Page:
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mns deep. Our boys stood nobly to their work, piling the enemy's dead thickly before our breastworks. The lowest estimate of the enemy's loss in the battle yesterday is 20,000. These figures are corroborated by a Yankee Colonel, wounded, and in our hands. The Yankee General Stevenson was killed on the 10th. Our losses yesterday in killed and wounded are estimated at 2,000. Among the casualties on our side yesterday were the following: Gen. Gordon, slightly wounded; Colonel Baker, of the 16th Miss., killed; Lieut. Col. Felter, of the same regiment, killed; Col. Harding, of the 19th Miss., killed; Lieut. Col. Neimer, of the --Va., killed. There was continuous fighting for ten hours yesterday on one point, and so severe was the musketry fire that trees were cut down by it. Prisoners say that Gen. Grant expressed a determination not to recross over the river while he has a man left. Reports from Fredericksburg say that the enemy are arresting all the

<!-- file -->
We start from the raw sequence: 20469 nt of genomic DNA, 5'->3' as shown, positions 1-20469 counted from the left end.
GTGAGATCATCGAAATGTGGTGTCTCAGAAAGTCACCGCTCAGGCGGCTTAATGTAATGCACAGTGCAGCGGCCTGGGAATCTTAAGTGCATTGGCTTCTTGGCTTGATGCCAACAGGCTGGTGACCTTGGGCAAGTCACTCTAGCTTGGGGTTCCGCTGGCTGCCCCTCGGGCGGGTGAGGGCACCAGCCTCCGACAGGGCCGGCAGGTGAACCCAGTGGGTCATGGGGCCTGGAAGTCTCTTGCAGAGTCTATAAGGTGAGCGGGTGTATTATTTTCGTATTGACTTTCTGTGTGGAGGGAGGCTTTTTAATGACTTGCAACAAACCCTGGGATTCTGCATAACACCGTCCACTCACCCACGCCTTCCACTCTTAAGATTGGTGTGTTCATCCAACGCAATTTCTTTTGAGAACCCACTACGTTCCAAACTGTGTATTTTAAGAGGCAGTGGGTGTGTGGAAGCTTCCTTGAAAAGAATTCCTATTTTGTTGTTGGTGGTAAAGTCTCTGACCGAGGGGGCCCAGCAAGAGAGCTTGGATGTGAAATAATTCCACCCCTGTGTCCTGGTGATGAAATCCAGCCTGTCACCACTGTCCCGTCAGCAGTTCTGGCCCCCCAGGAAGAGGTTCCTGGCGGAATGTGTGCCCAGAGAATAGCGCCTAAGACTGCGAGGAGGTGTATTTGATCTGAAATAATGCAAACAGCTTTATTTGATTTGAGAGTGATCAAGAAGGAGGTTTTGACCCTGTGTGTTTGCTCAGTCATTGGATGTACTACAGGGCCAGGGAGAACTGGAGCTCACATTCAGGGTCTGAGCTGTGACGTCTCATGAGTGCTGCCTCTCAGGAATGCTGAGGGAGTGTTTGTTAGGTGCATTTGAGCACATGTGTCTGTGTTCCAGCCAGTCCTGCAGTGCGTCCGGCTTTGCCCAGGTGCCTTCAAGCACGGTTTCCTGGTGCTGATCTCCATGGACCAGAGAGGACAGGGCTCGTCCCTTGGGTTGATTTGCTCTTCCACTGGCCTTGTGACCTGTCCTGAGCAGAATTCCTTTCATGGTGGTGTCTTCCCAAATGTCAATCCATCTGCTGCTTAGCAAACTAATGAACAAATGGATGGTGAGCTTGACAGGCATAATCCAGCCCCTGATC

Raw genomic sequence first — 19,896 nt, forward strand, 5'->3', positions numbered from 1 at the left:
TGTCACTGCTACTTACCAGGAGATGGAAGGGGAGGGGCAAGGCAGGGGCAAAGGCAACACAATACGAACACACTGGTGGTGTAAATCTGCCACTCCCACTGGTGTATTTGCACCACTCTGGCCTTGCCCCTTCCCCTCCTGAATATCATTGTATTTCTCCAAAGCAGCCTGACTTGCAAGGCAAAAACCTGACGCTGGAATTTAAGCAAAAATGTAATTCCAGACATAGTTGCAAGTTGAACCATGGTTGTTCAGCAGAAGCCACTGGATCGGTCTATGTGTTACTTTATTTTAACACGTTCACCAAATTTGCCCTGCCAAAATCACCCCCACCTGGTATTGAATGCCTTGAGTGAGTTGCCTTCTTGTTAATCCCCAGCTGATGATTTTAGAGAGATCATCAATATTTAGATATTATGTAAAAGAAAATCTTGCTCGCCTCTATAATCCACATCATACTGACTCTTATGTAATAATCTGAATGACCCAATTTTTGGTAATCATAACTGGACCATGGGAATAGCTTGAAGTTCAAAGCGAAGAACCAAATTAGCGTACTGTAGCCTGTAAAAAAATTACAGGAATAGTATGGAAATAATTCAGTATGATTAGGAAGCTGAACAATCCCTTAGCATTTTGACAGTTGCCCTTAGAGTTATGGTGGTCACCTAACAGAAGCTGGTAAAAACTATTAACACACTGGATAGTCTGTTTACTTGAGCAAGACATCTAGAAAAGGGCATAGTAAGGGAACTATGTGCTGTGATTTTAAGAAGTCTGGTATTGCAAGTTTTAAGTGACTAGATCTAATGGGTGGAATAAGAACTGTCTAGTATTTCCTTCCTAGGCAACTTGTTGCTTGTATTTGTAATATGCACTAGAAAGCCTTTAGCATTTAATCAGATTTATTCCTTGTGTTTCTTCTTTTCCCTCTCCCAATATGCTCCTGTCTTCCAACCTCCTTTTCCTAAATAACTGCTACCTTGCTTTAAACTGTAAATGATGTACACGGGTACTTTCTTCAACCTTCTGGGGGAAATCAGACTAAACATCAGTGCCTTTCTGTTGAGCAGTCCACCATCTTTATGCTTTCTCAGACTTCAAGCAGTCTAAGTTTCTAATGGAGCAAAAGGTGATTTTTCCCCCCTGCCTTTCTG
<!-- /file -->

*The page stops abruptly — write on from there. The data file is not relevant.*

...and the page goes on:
n, among them Brig Gen Petrin, of Alabama, was shot dead whilst gallantly leading his brigade is the thickest of the fight — a nobler spirit of braver man has not been offered a sacrifice to this war; Brig Gen Daniel was wounded Thursday, and died to day; Brig Gen Stuart, of Stonewall brigade, was also wounded. His arm has been resected, and he is doing well; Brig Gen McGowan was wounded, but is better. The following are a few more of casualties in staff officers of which I have heard: Col Baker, 16th Miss, killed; Lt Col Felters, do do, do; Col Harding, 19th Miss, killed; Lt Colonel Shuter, 1st South Carolina, killed; Colonel McGreary, wounded in throat; Lieut Col McArthur, 61st Ga wounded mortally, since died; Col Skinner, 52d Va, wounded severely, not mortally; Lieut Col Mcmeyer, 61st Va, killed, and Col O D Groner, same regiment, slightly wounded, whilst riding at the head of his regiment in a grand charge; Col Casey, 58th Va, severely, not dangerously wounded; Col Fields, Mahon